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Apple using 'aggressive' lobbying to fight off App Store prohibitive legislation in several states

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Apple is reportedly using 'aggressive' lobbying to fight off proposals in several states in the US t
Apple and its App Store fee have been involved in multiple controversies lately with companies such as Epic Games challenging the infamous "Apple Tax" or antitrust government organizations questioning Apple's monopoly on the smartphone app market. Now, AppleInsider reports Apple has decided not to sit and wait, but to act against a prohibitive App Store legislation that might happen.

Apple has been very actively lobbying against prohibitive App Store legislation in the US


Several US states have proposed legislation recently that more or less goes against Apple's App Store policies. Understandably, bills differ from state to state, but many lawmakers are convinced that there should be a removal of the restrictions Apple has against third-party payment systems. Additionally, lawmakers criticize the App Store's commission structure.

Apple did not just stand by. According to documents reviewed by watchdog group Campaign for Accountability and its offshoot organization, Tech Transparency Project, Apple has applied "aggressive" lobbying tactics in Arizona, Georgia, North Dakota, and several other states where the proposed legislation was endangering the App Store policy.

The document also includes email correspondence from lobbyists, lawmakers, and law firms from the outside.


One of the important points in the document is related to bills proposed in the state of Arizona. In February, SB1642 and HB2005 were focused on allowing third-party app developers access to in-app payment systems, a change that was challenged by Apple, as well as by Google.

According to the document, Apple lobbyist Stuart Goodman has pressed Republicans on the matter together with right-wing groups. When the legislation was being considered, the lobbyist sent letters from Michael Bowman, president of the Americal Legislative Exchange Council (ALEC), and Grover Norquist, head of Americans for Tax Reform to the chairmen of the Arizona House Commerce Committee.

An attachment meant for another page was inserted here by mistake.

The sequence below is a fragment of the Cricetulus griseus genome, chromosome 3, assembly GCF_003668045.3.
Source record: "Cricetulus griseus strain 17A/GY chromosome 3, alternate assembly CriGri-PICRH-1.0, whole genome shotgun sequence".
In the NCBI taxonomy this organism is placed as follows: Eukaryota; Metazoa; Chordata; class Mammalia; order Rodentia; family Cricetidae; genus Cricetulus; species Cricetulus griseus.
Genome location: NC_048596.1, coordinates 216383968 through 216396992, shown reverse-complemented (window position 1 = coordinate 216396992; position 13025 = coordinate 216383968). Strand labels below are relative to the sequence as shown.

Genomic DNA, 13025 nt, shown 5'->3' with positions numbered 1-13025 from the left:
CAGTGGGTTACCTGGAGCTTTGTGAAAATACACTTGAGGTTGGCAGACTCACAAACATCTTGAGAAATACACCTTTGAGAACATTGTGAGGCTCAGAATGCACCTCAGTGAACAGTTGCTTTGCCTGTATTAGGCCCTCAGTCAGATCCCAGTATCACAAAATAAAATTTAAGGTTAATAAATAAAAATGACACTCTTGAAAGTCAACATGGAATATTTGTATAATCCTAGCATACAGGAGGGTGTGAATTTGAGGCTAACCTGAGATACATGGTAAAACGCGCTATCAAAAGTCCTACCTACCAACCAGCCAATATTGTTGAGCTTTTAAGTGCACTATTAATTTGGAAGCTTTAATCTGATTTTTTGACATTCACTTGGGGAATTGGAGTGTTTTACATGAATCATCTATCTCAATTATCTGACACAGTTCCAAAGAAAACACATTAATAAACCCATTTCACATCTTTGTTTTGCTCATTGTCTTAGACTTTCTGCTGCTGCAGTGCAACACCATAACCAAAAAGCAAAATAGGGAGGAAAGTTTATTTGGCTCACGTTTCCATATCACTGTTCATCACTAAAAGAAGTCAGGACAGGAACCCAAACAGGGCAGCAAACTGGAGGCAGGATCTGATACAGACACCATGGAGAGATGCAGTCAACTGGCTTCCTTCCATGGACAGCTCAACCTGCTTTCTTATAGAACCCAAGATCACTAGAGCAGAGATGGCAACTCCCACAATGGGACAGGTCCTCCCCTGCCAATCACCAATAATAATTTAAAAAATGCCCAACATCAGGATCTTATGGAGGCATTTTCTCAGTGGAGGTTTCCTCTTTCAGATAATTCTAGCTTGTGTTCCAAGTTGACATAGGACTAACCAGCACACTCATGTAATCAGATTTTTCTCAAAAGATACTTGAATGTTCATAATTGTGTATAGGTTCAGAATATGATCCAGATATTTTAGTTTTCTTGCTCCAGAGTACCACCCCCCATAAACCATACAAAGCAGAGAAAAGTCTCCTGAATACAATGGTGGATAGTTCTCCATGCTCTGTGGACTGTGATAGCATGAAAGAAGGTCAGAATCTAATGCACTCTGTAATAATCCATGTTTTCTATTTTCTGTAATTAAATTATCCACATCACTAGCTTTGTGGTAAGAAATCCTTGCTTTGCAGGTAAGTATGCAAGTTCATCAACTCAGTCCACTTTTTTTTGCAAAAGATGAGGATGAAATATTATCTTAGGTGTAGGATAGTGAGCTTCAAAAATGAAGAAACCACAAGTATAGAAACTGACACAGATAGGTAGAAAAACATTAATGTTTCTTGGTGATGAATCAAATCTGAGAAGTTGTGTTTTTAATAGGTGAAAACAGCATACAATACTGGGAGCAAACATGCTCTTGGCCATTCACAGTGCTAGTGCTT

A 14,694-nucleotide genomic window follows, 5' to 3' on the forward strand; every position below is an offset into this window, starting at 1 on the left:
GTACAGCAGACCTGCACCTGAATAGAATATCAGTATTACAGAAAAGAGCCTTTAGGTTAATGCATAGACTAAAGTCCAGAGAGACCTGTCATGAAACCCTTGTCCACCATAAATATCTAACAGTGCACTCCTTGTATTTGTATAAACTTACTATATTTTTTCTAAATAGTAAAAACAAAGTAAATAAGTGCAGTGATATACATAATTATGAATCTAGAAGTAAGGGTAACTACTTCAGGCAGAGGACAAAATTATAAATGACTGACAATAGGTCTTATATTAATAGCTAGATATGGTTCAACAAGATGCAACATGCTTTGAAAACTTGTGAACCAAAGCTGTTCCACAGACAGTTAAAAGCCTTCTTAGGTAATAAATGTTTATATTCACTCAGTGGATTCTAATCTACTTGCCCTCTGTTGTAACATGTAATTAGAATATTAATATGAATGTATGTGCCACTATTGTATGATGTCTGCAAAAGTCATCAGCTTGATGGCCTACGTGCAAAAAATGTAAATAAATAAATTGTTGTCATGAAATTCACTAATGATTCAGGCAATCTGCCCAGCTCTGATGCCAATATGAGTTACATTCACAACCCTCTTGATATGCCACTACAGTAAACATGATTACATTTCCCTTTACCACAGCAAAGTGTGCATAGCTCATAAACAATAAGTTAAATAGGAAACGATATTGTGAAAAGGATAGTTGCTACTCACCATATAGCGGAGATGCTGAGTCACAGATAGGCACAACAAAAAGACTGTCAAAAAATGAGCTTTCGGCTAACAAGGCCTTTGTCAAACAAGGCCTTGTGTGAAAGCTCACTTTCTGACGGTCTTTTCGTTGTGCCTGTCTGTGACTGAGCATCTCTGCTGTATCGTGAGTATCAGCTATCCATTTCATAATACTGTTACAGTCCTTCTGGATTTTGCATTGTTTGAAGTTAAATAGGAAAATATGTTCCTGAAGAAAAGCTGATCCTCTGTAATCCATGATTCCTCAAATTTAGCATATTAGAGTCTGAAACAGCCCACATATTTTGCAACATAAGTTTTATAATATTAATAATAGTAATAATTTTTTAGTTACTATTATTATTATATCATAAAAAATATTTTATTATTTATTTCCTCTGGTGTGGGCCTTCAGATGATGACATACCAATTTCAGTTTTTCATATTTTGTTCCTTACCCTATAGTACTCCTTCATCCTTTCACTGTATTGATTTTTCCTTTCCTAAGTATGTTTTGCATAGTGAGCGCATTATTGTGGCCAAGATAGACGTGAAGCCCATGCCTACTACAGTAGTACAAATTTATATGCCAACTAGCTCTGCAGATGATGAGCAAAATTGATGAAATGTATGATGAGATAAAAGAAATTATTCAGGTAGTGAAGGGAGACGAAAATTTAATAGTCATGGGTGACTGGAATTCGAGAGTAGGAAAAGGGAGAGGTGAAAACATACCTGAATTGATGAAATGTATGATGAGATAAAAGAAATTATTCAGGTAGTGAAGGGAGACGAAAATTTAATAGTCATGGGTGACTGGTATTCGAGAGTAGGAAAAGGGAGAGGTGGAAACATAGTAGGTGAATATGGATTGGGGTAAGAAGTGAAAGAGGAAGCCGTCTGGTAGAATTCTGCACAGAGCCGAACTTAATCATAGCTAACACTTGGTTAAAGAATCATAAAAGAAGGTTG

The letters contained the warning that the proposed legislation will be a government overreach and could prove to be harmful to customers.

The letter from ALEC was initially sent to lawmakers in North Dakota. In February, the state's lawmakers rejected a similar bill, which at the time was drafted by an Epic Games lobbyist as a part of the dispute against the 'Apple Tax'. The same letter was also sent to Florida by an Apple lobbyist, although there was no App Store legislation for voting in the state.

Arizona did not vote on the HB2005 amendment in March, declining to vote and putting it on pause after intense lobbying.

On the other hand, in Georgia, an Apple lobbyist sent a letter to the states' attorney general. The letter addressed concerns about whether two bills that would force Apple to allow third-party app stores on iPhones and iPads were constitutional. The aforementioned bills also targeted first-party payment systems.

After that, these two bills in Georgia failed to advance.

Profound scrutiny looms over Apple's head because of the App Store


The App Store and the 30% fee it is taking on purchases from the App Store have been under scrutiny this year, with the main party that was initially challenging them was game maker Epic Games. Back in the summer of last year, Epic Games tweaked the code of the game Fortnite to include a link to a direct payment in an attempt to bypass Apple's 30% fee on purchases.

As the change was going against Apple's App Store guidelines, the Fortnite game was removed from the App Store, and then, the developer account of its maker was frozen as well. Epic did not concede though and went on to file a full-blown antitrust lawsuit case against Apple in August of 2020. The lawsuit is still ongoing, and there is also one in the UK and Australia.

Besides that, Apple and Google have been under scrutiny from antitrust commissions in the European Union, for the monopoly both tech giants have and their alleged anti-competitive behavior.

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